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Jamie Lawrence


Insights Director

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News: employers who fail to engage will fail the UK


HR has known the importance of engagement for a long time – now there’s research out that points to just how important it is for long-term economic prosperity.

According to new research from Adecco Group, employers that do not engage, motivate and retain their best employees risk damaging the UK’s economic position, according to new research.

“The Workplace Revolution” warns employers to ensure their processes and culture appeal to a diverse range of attitudes, personalities and skills.

This is particularly key as more Generation Y workers enter the workforce, who according to the research have increasingly high expectations. Half of those aged 34 and under (47 percent) want a promotion every two years, compared to a fifth (22 percent) of UK workers as a whole. A further 16 percent want a promotion every year.

Younger people are also more likely to request flexible working, with 84 percent of Generation Y workers believing they have a right to work from home. This compares to 68 percent for over 55s.

According to the report, these new attitudes are the latest in a line of cultural shifts in the UK workplace, alongside an increasing number of women in employment, an increased number of older workers, legislation reform and more migrant workers. Employees that fail to keep pace with these shifts will inevitably suffer, with knock-on effects on the UK economy.

Peter Searle, CEO of Adecco Group, said: “Employers face a serious set of challenges and cannot risk alienating any section of their workforce. They must instead appeal to and cater for a multitude of conflicting needs across different generations. Embracing and managing the expectations of today’s younger workforce will be critical for future business success.”

The report calls for employers to:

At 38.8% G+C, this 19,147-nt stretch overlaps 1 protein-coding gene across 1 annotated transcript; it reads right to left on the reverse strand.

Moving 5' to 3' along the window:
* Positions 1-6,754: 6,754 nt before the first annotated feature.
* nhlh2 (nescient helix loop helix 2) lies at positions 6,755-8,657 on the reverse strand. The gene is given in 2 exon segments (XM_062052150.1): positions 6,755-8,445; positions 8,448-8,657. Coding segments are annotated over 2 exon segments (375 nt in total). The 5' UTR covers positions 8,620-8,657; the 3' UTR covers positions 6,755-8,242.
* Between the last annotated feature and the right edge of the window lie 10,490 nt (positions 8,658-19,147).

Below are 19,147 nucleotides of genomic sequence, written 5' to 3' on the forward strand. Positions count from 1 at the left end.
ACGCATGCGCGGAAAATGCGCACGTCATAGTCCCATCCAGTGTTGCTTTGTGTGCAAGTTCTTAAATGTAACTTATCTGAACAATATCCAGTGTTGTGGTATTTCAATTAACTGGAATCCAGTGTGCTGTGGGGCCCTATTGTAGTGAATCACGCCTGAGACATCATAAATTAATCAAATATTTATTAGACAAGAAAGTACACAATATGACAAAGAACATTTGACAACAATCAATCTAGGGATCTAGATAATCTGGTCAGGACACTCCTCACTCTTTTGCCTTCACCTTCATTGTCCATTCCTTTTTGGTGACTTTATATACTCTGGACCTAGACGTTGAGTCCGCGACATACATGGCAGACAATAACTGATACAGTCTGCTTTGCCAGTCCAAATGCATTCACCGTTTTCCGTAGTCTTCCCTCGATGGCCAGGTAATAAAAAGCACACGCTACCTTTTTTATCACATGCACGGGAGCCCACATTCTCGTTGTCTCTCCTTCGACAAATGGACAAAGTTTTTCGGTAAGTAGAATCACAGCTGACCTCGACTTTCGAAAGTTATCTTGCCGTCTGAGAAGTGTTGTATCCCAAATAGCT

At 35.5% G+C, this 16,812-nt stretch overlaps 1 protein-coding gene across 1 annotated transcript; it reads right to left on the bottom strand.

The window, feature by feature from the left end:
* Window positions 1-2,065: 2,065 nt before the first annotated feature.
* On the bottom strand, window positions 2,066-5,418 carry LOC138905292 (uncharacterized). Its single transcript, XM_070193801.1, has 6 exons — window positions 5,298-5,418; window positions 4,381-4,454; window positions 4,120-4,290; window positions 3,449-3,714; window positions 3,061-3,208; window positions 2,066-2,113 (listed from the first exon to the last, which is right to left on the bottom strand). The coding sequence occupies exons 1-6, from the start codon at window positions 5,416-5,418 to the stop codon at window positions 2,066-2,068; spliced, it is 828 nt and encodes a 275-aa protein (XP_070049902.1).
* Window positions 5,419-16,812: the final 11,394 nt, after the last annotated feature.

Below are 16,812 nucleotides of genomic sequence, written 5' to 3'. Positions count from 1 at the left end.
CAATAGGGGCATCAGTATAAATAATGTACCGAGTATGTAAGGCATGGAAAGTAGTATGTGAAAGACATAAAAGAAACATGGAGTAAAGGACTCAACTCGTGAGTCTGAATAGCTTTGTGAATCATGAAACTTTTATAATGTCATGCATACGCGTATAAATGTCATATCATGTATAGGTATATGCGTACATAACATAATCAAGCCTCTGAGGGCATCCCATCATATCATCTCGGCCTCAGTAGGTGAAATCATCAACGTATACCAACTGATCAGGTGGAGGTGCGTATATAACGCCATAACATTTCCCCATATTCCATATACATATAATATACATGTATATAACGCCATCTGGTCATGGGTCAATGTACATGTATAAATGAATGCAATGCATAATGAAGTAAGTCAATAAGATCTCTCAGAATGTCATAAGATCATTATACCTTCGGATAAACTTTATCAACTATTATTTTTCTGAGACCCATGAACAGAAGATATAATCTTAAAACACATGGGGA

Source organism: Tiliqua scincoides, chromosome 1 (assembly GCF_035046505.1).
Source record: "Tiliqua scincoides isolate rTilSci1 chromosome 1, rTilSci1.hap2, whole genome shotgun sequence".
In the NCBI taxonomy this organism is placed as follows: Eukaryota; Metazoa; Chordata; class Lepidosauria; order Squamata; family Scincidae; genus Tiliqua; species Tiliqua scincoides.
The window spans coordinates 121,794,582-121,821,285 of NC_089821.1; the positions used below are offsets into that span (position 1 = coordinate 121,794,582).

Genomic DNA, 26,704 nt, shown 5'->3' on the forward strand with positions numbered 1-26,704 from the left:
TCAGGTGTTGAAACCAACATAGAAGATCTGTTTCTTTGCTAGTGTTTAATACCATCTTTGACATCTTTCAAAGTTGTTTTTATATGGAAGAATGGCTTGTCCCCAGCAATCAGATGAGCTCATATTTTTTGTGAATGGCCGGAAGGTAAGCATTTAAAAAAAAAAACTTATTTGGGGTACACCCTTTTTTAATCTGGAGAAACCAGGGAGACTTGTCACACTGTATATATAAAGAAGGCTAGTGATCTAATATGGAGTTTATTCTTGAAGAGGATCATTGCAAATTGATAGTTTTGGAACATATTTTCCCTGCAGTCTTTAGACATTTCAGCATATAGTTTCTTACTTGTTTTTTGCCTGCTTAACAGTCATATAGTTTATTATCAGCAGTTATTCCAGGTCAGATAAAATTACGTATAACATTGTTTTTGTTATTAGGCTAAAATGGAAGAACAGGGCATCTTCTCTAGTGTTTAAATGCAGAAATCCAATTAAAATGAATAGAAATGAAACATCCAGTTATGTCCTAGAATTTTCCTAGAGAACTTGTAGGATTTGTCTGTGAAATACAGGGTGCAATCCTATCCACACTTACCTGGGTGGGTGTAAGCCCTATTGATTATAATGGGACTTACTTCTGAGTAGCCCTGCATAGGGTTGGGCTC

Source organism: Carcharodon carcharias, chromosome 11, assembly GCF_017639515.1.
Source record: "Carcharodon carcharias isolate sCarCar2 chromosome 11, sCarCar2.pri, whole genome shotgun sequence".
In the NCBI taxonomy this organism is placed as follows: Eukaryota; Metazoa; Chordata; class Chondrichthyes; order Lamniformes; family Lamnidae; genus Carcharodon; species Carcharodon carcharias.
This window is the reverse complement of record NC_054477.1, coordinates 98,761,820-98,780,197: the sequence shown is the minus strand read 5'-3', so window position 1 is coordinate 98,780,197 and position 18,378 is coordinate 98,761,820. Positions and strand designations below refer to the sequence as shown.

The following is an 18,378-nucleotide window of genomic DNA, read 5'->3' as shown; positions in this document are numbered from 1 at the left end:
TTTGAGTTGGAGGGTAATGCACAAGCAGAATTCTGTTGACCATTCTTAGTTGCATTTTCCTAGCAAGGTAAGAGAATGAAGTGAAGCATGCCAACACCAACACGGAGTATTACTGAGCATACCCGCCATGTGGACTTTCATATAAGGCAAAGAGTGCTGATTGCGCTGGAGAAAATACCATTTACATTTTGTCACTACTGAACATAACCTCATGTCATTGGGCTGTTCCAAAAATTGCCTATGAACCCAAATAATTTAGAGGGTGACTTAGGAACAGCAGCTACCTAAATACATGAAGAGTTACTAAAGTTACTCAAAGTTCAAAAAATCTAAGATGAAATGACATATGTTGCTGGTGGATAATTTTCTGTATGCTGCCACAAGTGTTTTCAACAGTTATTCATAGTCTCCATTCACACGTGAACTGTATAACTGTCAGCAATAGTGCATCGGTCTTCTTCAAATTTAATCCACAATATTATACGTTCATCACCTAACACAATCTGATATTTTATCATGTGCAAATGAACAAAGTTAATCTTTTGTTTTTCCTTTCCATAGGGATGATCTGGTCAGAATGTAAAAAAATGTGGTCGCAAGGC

• Recognise the diversity of their workforce and the individual needs of each employee
  • Implement engagement processes that appeal to all workers
  • Address skills gaps before they become a problem

HR managers will inevitably be leading this change and must ensure they cover all three aspects of the people, culture and talent triad when assessing what workplace changes are needed to engage and retain employees. Breaking down the workplace into generational brackets will not suffice because individuals often have beliefs and values that are based on more personal criteria. Yet tracking employee needs is the first step to creating a more inclusive, loyal workplace.

One Response

  1. Engagement as a CEO priority

    Totally agree with this.  In fact as CEO of a 130 strong company, I increasingly take the view that doing things to improve staff engagement is the most important thing I can do.

    The challenge is that this isn’t just churning through emails or preparing documents or attending meetings or events; it’s much more subjective.  It’s about choosing how often to organise team events, how much to spend on training, how often to walk the floors, how often to blog, how to structure long and short term incentive packages and how to recruit the best people.

    Clearly the outward side of the CEO role (shareholders, major clients and industry relationships) is important, but every inch you can move forward a team in terms of engagement will take the company miles forward.

    Finally, it goes without saying that a CEO needs a really good Head of HR as a key ally.  Having hired our first full time Head of HR a year ago, we’ve just doubled the HR team!

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Jamie Lawrence

Insights Director

Read more from Jamie Lawrence

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